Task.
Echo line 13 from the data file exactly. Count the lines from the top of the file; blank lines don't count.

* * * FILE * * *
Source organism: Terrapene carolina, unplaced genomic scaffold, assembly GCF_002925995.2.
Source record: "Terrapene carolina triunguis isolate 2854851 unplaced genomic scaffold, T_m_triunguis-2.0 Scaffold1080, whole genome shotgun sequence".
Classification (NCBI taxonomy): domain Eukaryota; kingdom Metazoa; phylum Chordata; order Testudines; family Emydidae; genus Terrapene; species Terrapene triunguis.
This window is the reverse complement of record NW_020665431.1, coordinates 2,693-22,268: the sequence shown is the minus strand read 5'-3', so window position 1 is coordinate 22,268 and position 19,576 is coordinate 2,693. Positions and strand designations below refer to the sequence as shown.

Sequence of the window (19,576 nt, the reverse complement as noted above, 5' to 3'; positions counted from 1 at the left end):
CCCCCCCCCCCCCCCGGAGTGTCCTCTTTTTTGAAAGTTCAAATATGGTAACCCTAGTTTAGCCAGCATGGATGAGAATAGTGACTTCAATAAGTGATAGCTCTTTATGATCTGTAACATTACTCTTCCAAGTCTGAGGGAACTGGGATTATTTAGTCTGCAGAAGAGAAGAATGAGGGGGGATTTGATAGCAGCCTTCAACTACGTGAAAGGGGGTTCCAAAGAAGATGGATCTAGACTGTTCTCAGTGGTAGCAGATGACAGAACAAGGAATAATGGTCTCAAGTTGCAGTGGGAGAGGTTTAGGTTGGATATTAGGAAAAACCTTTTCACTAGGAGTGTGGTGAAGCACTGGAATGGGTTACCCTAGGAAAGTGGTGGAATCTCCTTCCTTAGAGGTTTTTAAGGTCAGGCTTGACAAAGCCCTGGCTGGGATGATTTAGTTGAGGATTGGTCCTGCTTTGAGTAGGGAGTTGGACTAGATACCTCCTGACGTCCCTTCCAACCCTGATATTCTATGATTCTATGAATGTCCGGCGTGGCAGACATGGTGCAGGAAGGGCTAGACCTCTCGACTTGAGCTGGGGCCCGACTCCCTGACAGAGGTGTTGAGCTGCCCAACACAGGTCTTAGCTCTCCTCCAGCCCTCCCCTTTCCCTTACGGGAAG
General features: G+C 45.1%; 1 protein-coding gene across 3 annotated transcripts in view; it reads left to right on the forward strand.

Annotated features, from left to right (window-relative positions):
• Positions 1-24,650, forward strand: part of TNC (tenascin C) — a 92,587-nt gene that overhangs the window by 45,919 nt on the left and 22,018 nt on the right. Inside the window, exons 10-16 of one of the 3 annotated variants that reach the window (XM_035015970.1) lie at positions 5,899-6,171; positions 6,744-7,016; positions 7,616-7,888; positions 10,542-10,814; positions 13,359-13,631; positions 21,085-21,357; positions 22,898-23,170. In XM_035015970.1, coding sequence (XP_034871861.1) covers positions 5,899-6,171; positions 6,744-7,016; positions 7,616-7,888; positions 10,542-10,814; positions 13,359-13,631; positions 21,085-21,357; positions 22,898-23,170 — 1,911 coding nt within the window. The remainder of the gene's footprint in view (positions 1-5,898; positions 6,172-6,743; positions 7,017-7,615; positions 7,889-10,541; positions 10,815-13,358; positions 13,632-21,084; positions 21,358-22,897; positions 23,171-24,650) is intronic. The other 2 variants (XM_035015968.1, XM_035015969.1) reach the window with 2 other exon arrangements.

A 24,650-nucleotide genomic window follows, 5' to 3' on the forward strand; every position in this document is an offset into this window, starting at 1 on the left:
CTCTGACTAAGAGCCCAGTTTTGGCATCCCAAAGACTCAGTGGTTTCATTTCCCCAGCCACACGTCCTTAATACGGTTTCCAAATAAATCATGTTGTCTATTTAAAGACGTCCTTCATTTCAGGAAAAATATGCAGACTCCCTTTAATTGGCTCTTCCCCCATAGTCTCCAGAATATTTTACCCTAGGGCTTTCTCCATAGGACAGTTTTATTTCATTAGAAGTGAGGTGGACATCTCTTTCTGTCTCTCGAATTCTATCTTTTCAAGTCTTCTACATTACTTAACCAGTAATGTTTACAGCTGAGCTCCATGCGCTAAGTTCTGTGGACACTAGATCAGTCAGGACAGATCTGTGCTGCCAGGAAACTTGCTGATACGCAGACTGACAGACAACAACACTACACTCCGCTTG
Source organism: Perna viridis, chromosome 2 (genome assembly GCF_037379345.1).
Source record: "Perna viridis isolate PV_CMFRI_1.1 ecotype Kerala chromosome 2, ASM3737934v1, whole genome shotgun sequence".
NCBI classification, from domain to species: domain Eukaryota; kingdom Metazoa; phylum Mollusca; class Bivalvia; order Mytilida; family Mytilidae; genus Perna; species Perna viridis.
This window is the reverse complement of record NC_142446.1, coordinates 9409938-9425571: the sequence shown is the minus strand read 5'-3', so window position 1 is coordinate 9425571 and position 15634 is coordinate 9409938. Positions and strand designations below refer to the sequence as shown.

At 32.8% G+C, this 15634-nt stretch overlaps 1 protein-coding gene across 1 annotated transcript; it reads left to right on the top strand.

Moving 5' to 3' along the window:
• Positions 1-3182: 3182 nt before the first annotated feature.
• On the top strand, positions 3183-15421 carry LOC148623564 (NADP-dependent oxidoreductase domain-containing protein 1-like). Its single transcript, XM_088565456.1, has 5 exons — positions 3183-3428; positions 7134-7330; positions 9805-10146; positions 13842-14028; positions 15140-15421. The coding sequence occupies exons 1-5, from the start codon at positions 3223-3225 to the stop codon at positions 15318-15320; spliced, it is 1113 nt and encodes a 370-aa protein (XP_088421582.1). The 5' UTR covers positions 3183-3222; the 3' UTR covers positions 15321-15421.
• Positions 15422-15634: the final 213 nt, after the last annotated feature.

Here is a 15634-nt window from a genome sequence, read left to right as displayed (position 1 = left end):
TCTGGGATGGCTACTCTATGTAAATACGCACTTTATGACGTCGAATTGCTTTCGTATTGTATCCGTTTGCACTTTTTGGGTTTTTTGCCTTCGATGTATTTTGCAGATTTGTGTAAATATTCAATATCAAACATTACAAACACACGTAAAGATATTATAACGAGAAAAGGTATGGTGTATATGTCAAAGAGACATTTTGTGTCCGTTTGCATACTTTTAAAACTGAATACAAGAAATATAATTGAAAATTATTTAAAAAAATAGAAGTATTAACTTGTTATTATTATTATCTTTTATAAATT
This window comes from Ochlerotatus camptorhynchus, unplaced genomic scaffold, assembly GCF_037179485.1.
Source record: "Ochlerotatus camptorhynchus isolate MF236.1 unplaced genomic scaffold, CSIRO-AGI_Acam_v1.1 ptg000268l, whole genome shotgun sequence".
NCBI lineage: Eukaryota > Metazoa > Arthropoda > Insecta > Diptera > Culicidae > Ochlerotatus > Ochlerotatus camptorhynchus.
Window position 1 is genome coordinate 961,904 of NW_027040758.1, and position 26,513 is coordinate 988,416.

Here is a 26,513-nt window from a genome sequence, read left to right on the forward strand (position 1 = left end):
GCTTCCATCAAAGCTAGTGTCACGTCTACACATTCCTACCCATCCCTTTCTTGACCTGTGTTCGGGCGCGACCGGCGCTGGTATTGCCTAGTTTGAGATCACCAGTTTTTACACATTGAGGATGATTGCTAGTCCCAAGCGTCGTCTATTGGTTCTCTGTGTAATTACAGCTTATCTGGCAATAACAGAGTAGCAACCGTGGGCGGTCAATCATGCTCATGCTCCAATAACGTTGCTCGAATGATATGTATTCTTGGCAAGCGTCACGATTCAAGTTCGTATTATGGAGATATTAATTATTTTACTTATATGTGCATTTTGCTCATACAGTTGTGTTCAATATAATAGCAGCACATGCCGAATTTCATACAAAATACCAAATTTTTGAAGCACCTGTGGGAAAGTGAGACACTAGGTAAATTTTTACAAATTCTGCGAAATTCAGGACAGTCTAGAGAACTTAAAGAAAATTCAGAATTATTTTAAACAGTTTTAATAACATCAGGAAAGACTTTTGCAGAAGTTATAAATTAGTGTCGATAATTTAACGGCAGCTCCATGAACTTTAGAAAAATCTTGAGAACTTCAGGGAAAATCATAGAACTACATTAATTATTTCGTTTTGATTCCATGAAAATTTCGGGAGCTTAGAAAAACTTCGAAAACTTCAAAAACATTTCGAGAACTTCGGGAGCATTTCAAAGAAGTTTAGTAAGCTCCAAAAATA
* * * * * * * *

Source record: "Perna viridis isolate PV_CMFRI_1.1 ecotype Kerala chromosome 2, ASM3737934v1, whole genome shotgun sequence".